Prepare for Hyperlapse!
Another post this week on taking your timelapse footage up a notch and turning it into hyperlapse!
Ooh! Hyperslapse, it sounds so exciting!
Anyway simply put, a hyperlapse is just a time lapse sequence but instead of keeping the camera in a fixed position for the entire shoot you move the camera incrementally over time.
It’s sort of like a time lapse only more… hyper!
I have posted tutorials on this before and as always you can just use the search function on the site to find them but this one is a little different.
This tutorial has been specifically designed for shooting hyperlapse in a handheld situation. Look Ma! No hands!
OK, in this case it’s actually no tripod but an interesting technique nonetheless.
How to Make a YouTube Intro! + 10 FREE YouTube Openers!
Well Filmora seem to be on a roll this week.
Somewhere else in this weeks Roundup there is a video showing how to make effective channel art for your YouTube presence.
This one here is another showing how to make a standard intro sequence for your YouTube (or any others actually) that you can just insert at the beginning of any project.
It’s a good run through the process and they are also offering some free (only for Filmora of course!) templates you can use to create your own into sequence.
How to Make YouTube Channel Art + 50 FREE Banner Templates
In a world of ever increasing competition on YouTube there is pretty much no part of the process that you can afford to ignore these days.
Just uploading and hoping for the best simply will not cut it theses days and although the list if things you need to do is manageable, you have to actually DO them!
One of those tasks is to have an attractive banner on your YouTube Channel.
YouTube is essentially a visual world on the internet.
Everyone on YouTube or visiting YouTube is already “tuned in” to having a visual experience so in any place where you have the ability to improve that experience or to stand out you have to take advantage of it.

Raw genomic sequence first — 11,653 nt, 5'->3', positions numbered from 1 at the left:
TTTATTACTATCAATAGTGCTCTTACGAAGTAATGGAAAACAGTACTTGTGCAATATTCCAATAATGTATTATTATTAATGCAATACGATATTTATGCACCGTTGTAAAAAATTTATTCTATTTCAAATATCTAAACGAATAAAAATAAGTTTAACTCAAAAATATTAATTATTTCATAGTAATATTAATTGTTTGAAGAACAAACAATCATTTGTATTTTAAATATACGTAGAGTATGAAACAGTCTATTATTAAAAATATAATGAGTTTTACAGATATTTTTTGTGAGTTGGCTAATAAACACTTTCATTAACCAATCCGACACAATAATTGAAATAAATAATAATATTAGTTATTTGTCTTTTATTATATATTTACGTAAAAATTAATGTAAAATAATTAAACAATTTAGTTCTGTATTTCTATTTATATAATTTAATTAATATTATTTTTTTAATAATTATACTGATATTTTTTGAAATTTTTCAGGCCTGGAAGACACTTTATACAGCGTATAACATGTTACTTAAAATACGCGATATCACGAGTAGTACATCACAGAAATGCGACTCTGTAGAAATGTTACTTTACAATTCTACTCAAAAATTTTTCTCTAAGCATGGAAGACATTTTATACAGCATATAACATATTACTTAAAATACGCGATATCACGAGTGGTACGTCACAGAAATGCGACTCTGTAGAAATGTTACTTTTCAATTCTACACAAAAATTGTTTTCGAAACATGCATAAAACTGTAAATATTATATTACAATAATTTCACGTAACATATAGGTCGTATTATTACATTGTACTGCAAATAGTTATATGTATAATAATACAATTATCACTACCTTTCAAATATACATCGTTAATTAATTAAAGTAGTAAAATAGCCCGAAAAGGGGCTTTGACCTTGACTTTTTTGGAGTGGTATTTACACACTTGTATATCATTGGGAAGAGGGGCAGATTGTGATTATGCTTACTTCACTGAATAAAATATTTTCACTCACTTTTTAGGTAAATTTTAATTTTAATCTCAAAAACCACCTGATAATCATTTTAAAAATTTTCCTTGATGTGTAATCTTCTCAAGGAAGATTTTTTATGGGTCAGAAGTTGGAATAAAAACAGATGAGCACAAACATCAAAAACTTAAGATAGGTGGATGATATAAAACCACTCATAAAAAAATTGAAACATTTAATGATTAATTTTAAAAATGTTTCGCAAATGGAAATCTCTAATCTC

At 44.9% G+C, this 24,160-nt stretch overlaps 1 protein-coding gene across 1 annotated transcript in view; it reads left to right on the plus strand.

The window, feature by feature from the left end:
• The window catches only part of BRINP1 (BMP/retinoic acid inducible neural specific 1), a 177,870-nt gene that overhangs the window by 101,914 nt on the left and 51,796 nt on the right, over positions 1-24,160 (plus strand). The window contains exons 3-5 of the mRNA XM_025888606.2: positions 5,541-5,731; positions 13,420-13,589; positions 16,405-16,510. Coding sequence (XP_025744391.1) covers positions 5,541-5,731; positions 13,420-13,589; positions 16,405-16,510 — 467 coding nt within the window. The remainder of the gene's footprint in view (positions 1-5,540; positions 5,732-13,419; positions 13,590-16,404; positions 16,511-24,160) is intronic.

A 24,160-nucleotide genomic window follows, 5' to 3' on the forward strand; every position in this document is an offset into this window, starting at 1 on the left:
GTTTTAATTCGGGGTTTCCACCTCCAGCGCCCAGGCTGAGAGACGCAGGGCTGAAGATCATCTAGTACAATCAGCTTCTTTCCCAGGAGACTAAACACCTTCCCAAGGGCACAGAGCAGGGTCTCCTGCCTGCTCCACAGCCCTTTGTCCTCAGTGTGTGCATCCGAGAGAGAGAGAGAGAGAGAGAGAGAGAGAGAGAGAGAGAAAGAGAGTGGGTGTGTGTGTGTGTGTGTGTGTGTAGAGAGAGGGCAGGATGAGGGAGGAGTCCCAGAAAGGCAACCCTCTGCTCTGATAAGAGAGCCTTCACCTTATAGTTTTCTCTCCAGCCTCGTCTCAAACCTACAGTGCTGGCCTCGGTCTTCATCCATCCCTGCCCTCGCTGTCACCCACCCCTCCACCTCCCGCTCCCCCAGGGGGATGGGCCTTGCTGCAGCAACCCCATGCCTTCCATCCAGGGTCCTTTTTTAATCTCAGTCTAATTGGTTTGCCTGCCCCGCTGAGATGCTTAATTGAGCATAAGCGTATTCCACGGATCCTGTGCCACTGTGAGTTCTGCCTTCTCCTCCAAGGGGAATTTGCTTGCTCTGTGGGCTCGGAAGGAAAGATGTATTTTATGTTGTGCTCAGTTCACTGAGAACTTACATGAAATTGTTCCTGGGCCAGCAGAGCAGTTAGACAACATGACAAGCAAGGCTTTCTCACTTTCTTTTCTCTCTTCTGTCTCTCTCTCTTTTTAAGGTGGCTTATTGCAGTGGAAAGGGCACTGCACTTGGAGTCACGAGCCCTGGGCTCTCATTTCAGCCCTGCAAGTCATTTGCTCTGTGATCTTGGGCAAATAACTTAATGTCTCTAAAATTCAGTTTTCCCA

The video below is a good tutorial on how to make an effective and attractive banner for a YouTube Channel using a free service and you can download a bunch of free templates to get you started.
Pinnacle Studio 21 Editing Workflow
A couple of truly excellent videos this week covering an entire editing workflow in both Pinnacle Studio and CyberLink PowerDirector.
They give some great organizational tips on getting yourself setup just right so as to make the editing itself far easier.
In fact if you only did the first two things outlined in each video as the first steps of starting a project you would be well ahead of the game already.
Those two steps, renaming your tracks to suit the project and mapping your shortcuts (or even learning the existing ones!) can make a world of difference to any project you are working on.
Editing Workflow CyberLink PowerDirector 16
EASY DIY Overhead CAMERA RIG
OK. First of all let me issue a warning here regarding this video.
In reality it does show a simple setup for shooting overhead shots on interior shoots.
The downside is that the video is about 9 minutes long and the actual explanation of the technique is about a minute.
The rest of the video is just a guy blabbering on and on about why you would want an overhead shot and the difficulties of doing that.